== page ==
What NHS England isn’t telling you, and more indispensable insight for commissioners, by Dave West.

Covering unexpected wobbles in life expectancy a couple of years ago, it struck me that the phrase “life expectancy” is a bit misleading.

It is often treated as an unquestionable statistic based on some incredible insight into the future – perhaps from an algorithm so powerful it has developed the necessary foresight, or handed down from a mysterious external presence.

In fact, “period life expectancy” – the figure that is often discussed and was the basis of recent analysis by Sir Michael Marmot’s team – does not even involve any expert prediction or debate.

It is simply based on death rates by age now, not in future – ie: it shows how long people would live, if they carried on dying in the same way people are dying currently. Which is highly unlikely.

This doesn’t mean the recent wobbles in life expectancy – slowing of improvement and even some falls – are not important or concerning.

It does mean at a superficial level, the reason is no great mystery. There were many more deaths in some recent years than before, and many more than expected if previous trends had continued.

I covered them at the time: through 2012 and into 2013, then at the end of 2014 and particularly in 2015; there were surges in deaths sufficient to record very unusual increases in age-adjusted mortality rates in 2012 and 2015. They were highlighted by a small group of people, particularly Blackburn public health director Dominic Harrison, to very little initial interest or welcome in officialdom.

Period life expectancy is reported in overlapping multiyear periods, to iron out blips and fluctuations in deaths, and these surges in deaths were big enough and sustained enough to knock it off the previous trend for four overlapping three year periods: 2010-12; 2011-13; 2012-14; and 2013-15.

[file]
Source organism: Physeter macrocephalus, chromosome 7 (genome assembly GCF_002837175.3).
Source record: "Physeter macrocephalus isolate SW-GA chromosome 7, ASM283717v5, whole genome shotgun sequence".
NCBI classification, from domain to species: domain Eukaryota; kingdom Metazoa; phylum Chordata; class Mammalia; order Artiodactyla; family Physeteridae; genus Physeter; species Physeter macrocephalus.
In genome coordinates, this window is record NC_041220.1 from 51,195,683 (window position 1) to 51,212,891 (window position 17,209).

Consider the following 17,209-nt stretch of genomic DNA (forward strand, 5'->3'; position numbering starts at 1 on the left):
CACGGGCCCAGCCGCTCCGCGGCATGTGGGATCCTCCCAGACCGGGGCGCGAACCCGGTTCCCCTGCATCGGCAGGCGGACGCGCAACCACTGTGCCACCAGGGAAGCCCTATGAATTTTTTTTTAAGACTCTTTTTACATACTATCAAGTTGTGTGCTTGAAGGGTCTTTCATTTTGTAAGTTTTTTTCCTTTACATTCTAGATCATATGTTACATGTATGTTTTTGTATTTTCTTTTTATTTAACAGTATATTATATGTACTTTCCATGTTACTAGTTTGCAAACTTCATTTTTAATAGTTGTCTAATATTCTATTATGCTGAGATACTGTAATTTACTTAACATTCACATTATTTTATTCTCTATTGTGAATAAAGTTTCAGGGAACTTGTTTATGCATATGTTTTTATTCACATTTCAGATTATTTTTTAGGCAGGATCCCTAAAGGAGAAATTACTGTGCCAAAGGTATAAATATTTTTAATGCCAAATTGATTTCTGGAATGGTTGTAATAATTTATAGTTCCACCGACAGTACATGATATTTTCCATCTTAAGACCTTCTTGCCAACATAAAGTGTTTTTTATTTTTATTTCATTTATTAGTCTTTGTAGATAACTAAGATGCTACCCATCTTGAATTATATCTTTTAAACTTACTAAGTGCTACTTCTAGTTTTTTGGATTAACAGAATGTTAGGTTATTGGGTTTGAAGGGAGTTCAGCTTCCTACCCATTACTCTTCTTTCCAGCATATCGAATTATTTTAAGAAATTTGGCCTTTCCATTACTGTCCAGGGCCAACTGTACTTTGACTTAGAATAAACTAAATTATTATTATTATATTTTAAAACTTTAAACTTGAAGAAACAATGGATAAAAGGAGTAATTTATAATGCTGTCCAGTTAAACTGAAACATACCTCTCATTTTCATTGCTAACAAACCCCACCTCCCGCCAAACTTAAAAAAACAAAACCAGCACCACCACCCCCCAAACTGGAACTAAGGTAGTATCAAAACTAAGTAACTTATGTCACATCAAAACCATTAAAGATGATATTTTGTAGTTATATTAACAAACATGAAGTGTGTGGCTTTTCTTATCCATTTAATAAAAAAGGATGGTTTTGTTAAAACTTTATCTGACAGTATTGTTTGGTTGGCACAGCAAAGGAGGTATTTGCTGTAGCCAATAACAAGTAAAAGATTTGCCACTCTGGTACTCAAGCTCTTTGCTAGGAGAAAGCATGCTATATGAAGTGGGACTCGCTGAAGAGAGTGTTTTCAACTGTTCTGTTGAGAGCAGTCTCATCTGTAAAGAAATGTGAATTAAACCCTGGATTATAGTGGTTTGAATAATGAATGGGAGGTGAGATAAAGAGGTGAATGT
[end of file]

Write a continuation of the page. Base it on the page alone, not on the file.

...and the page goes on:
A winter issue?

The causes of the shifts in deaths and mortality remain unclear and disputed. Public Health England admits they are unknown, but points particularly to weather; flu and problems with the flu vaccine in winter 2014-15; and to fluctuations in deaths in the quickly growing older age groups.

This is not only a winter issue and the surges in deaths ran beyond winter – but a lot of it was, unsurprisingly, at that time of year.

Recent discussion has pointed to “austerity” as a cause, whether manifested in funding of the health and care system, other services, personal financial strife, employment or other social determinants of health.

Internal work at NHS England in 2014 (it has kept well away from the issue in the years since) looked at a slowdown in the long term improvement of deaths “amenable to healthcare” – also linked to the surges of deaths in 2012-13 and 2015. It noted the change “may reflect the recent economic challenges facing the NHS and a period of sustained flat real term investment in the NHS”.

A study by Mr Harrison, Martin McKee and others said pressure in health and care services may be a cause, as has work by reputable management consultancy 2020 Delivery.